You’ve acted at a wide variety of Seattle theatres, including ACT, the Seattle Rep, SCT, 5th Avenue, Intiman, Taproot, Book-It—what would you say is the state of the city’s theater scene today?
So-so. It’s not under as much stress as it was 10 or 12 years ago with the Great Recession. It also hasn’t recovered completely from that time. Specifically, the price of real estate in Seattle is driving a lot of artists out to the suburbs or out of the area completely. And that’s a major stress. But it also has a major effect on the smaller fringe companies, as real estate prices make it harder for them to maintain a performance space. They’re part of a healthy ecosystem. It’s difficult for younger artists to follow their craft when they can’t afford rent.
Your own company Thalia’s Umbrella produces plays that you describe as a “dance on the line between comedy and tragedy.” Why do these sorts of plays appeal to you?
Partly because I think it’s a better reflection of how most of us experience our lives. Most people don’t have lives of unremitting tragedy, thankfully. And while I love comedy as much as anybody, particularly when I’m only producing one show a year, it’s unsatisfying to only do something funny.
When was the first time you encountered the stories of Sherlock Holmes?
When I was a kid. I couldn’t tell you what age when I first read them, but when I was a teenager I asked for and received the collected short stories. College friends of my parents had a daughter my age who also loved Sherlock, and we exchanged cryptic letters written in invisible ink, all related to the stories.
Would you describe yourself as a Sherlockian?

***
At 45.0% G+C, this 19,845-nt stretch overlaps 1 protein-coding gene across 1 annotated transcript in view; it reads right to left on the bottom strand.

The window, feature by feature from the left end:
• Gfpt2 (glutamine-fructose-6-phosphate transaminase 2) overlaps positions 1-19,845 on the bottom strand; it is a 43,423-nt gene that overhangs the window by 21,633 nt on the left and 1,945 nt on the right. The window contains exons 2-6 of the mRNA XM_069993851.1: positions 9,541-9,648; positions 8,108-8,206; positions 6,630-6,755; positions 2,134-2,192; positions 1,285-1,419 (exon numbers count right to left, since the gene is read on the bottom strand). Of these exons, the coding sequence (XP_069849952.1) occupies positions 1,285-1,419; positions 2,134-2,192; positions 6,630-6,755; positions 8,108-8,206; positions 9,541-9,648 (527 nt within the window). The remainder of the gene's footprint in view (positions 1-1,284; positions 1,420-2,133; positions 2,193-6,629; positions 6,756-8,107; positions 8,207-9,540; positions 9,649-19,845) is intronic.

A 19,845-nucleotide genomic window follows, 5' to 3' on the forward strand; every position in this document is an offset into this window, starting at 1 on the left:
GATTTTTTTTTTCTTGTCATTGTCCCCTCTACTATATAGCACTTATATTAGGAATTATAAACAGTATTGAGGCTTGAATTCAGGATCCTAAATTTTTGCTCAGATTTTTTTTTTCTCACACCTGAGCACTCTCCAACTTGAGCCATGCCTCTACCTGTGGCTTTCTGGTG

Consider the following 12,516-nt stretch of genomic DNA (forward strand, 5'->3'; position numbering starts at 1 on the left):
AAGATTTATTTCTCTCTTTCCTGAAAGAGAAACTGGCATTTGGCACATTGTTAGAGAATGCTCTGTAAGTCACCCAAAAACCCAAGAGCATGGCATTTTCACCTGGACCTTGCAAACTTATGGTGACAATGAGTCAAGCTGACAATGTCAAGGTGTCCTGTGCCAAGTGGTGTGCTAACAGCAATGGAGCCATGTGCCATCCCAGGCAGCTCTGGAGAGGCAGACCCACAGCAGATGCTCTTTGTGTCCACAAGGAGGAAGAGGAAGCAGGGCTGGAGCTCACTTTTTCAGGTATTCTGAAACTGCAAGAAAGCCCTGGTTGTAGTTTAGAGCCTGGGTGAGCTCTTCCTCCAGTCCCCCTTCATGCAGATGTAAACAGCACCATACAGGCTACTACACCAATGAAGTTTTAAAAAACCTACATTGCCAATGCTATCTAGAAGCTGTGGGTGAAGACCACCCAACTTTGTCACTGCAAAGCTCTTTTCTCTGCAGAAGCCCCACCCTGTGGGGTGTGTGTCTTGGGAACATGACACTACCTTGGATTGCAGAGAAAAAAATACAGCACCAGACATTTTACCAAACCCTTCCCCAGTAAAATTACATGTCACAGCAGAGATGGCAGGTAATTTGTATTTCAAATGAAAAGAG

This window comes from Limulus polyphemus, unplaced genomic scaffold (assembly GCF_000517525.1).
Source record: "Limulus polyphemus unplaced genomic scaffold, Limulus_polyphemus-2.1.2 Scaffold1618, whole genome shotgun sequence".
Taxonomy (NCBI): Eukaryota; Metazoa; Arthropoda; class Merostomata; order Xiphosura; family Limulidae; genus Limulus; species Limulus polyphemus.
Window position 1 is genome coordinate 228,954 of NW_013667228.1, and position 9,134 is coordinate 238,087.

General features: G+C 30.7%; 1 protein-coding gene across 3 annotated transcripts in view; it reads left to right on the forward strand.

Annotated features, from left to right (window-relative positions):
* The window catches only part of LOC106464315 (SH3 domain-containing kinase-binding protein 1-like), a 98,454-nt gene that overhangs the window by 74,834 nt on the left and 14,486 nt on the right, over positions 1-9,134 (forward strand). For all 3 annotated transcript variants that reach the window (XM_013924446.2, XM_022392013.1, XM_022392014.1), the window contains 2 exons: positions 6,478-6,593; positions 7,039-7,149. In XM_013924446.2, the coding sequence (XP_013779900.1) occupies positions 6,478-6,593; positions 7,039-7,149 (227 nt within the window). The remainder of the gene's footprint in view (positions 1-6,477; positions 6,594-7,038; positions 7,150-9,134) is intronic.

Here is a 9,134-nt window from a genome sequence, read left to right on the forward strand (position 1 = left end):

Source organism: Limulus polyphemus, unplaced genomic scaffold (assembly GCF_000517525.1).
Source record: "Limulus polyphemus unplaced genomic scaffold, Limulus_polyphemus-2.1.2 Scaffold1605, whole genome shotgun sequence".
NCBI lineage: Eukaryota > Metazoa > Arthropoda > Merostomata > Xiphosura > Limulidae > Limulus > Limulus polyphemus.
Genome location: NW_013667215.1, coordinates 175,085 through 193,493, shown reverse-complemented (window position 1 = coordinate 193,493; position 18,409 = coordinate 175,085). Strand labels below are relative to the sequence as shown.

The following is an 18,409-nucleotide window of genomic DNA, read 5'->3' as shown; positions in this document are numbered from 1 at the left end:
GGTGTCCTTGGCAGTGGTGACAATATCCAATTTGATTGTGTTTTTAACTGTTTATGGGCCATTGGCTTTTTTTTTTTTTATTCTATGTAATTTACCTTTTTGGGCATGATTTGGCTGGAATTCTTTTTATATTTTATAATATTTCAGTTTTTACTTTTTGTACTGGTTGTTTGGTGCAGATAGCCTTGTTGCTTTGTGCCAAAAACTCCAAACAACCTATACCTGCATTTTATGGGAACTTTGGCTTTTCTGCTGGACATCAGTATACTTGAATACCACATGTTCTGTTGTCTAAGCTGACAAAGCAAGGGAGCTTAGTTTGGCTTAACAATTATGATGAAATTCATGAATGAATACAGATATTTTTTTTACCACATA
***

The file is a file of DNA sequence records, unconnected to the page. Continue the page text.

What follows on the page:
I don’t know if it’s the best adjective to describe myself. Maybe I’m a Sherlock snob. Most of the non-Conan Doyle pastiche is fairly inferior, though I do like the novels of Laurie King. The same with the filmed versions. Some of the Cumberbatch series I like a lot, though I have some issues with the writing.
When was your first time performing as Holmes?
TM: I think it was around 1996, an original play by Claire Brown called Sherlock’s Veiled Secret at The Bathhouse Theatre. Like much secondary material it was fascinated by his relations with women or lack thereof.
BB: How about Scrooge?
TM: That would have been 2003 or 2004 at ACT. I was in that production for four years running, playing Marley for one of them and Scrooge the rest.
BB: Which role did you find more fun, Sherlock or Scrooge?
TM: Oh Sherlock, definitely, in this play anyway. It’s got all the things that make Christmas Carol fun, plus all the things that make Sherlock fun. No one would describe Scrooge as the smartest person in the room, for example. I remember something Kurt Beattie [Carol’s director) told me when we started, which was the problem of playing Scrooge on stage is that Marley really should be enough, right? So you have to keep inventing ways to not reform too soon. But it’s not a problem with Sherlock, because with his immense intellect and immense pride, he’s better informed on his misanthropic position. Scrooge’s position is ultimately emotional. Sherlock’s is also emotional, though he would be reluctant to admit that, but it’s fortified by his intellect.